The USA cast disproportionate anxiety over many attending the COP, this time because of statements by President elect Donald Trump during his election campaign that verged on denialism of climate change, as well as a plan he outlined to reduce his country’s contributions to addressing climate. This plan included withdrawing from the Paris Agreement and overturning current US climate change action plans. During the COP, many had hoped to hear reassurances from John Kerry, current US Secretary of State, that his country would continue to remain fully active in the climate negotiations and committed to the Paris Agreement, but the best that emerged was a statement of uncertainty. Anxiety about US involvement was expressed by many high level dignitaries, and although actual negotiations work continued as normal, it was thought by some that some matters were purposely deferred until there is clarity on future US involvement in the negotiations.
Since the COP, media reports suggest that Trump may soften his campaign stance on climate change but there is as yet no certainty. Urmi Goswami of The Economic Times points out that economies and industries are shifting to low carbon technologies in acknowledgement of the need to address climate change, and the USA risks falling behind economically and technologically if it ignores the shift. For the most part, however, and despite the hype, during the COP countries continued to affirm and strengthen their commitments and action on addressing climate change through a number of different programmes, coalitions, and working groups.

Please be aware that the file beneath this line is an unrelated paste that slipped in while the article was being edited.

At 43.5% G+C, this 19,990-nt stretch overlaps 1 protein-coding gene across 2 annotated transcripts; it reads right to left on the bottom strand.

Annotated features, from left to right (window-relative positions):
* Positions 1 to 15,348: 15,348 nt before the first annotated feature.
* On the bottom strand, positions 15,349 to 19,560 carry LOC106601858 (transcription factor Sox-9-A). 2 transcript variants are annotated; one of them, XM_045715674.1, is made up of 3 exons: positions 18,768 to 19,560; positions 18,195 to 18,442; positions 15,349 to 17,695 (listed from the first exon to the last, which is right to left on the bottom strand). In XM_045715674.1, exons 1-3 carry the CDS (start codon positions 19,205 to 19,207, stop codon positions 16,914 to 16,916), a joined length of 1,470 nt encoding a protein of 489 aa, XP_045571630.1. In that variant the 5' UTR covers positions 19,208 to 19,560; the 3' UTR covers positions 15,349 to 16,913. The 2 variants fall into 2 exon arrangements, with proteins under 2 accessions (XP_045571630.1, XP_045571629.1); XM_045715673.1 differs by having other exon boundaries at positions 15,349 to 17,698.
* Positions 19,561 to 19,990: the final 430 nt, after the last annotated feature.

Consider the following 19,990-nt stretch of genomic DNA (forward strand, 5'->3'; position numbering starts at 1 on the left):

The African Renewable Energy Initiative, which aims to support development of 10 gigawatts of new renewable energy by 2020 and 300 gigawatts by 2030, received a contribution of EUR 6 million which will be used to establish its Delivery Unit. The Government of France signed the agreement with the African Development Bank, the host of the Initiative, just ahead of the official start of the Marrakech climate conference. The Initiative was launched just over a year ago at the Paris climate conference.
The African Adaptation Initiative, like AREI, an African Group of Negotiators initiative, also showed progress at the COP. Following discussions over the course of the year, AAI has taken on a role in facilitating adaptation in Africa, through partnering with and supporting initiatives that are already planned or underway. It also aims to play a role in mobilising political and associated finance support. As AAI Coordinator, Kulthoum Omari, explained: “There are so many good adaptation initiatives, but what is really missing is a space to facilitate and understand how we can replicate and scale up, how we can do this in other regions and share lessons”. Over the course of the year a framework has been developed for the initiative, and this was launched at the COP.